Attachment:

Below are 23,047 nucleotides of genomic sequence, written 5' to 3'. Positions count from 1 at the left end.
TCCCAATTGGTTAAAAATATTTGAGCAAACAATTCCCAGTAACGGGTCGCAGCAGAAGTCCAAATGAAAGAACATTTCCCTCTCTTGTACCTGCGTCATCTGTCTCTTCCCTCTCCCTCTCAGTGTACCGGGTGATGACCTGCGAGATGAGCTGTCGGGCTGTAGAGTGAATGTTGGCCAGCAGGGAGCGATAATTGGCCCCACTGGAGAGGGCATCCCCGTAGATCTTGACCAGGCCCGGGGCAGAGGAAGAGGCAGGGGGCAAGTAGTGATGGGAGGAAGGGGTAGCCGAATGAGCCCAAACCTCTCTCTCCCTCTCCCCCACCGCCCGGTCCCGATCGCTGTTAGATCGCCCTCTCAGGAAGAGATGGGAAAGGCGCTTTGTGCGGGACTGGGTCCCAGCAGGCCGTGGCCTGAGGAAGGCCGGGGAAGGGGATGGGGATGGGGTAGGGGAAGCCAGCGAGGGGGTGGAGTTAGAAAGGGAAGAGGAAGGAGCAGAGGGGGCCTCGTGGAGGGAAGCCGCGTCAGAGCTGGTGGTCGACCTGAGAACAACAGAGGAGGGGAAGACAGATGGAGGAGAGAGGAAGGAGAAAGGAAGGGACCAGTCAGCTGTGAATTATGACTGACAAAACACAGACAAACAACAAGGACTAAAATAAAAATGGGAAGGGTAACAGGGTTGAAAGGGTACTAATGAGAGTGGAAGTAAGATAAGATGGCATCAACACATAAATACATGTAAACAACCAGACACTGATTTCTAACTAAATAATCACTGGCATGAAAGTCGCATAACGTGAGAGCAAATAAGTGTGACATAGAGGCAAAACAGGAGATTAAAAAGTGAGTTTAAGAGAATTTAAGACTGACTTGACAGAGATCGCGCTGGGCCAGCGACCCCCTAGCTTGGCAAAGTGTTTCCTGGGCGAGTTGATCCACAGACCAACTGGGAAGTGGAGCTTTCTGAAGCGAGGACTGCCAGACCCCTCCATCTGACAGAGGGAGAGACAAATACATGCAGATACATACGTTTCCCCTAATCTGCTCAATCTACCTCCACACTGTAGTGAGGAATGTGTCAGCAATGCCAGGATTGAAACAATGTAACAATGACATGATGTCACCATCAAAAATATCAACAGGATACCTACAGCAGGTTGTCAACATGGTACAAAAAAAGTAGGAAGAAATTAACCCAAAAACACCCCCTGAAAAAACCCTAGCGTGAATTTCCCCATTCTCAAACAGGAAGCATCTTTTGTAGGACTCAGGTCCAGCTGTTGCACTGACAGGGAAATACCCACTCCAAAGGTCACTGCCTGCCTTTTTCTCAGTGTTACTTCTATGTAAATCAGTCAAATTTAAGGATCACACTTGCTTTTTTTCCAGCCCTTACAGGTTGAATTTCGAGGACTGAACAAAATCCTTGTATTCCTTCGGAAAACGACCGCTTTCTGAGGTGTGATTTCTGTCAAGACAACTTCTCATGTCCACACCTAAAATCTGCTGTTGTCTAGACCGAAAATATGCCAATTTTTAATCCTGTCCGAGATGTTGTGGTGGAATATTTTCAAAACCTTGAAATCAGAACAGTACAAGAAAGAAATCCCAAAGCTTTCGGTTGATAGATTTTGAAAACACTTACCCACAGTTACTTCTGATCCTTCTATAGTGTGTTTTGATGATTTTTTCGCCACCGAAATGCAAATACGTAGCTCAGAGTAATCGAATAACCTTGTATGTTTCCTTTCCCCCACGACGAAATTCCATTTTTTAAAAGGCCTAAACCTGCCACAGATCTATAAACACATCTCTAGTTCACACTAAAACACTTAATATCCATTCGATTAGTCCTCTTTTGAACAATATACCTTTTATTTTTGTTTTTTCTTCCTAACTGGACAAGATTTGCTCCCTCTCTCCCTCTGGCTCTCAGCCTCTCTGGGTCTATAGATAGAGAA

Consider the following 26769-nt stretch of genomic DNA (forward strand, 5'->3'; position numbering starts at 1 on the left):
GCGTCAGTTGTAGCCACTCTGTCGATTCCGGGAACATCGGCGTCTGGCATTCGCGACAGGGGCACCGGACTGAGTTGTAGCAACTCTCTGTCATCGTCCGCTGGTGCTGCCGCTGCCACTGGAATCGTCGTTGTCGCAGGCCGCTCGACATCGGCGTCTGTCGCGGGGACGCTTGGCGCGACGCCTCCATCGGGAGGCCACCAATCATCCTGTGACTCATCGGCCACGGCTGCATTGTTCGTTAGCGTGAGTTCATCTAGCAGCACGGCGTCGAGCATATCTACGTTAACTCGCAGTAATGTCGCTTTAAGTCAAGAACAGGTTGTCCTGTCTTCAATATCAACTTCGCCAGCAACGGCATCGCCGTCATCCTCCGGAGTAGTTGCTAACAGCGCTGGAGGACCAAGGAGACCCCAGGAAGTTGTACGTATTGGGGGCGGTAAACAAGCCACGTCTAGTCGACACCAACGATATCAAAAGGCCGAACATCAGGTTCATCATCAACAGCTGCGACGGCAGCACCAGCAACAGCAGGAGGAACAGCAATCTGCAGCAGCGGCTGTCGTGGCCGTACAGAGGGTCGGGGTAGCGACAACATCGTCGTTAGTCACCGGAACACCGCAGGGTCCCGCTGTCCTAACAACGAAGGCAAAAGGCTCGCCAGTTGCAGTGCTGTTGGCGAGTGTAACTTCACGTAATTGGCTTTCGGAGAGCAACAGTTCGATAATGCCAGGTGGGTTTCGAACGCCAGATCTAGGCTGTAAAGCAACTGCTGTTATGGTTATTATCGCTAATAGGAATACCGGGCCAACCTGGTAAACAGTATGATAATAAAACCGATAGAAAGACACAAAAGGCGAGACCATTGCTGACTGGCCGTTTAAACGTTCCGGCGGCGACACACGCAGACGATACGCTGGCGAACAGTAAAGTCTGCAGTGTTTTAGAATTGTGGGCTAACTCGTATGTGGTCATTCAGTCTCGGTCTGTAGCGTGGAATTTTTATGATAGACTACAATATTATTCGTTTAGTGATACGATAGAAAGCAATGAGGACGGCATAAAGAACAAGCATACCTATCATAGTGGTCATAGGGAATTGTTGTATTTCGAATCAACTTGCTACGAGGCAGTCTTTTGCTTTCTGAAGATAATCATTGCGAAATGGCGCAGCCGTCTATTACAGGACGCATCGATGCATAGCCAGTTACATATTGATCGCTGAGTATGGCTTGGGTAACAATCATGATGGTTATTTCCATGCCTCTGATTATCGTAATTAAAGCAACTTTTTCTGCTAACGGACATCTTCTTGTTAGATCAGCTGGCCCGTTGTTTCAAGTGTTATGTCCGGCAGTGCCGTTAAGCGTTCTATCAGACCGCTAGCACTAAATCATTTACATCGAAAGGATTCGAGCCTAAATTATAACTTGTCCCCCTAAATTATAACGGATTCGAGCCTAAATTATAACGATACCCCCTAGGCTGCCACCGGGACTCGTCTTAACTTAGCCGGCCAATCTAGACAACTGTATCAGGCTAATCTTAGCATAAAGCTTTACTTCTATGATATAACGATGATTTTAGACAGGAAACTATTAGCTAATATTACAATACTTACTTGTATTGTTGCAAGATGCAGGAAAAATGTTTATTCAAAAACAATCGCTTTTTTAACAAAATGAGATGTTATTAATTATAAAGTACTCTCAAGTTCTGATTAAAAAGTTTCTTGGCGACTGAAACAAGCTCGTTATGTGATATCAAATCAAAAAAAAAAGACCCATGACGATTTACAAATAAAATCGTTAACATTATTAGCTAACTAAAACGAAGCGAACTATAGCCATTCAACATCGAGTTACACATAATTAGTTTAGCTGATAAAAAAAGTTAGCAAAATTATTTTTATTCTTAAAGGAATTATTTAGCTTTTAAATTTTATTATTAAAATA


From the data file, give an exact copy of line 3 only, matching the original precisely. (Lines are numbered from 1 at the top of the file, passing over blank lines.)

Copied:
Consider the following 26769-nt stretch of genomic DNA (forward strand, 5'->3'; position numbering starts at 1 on the left):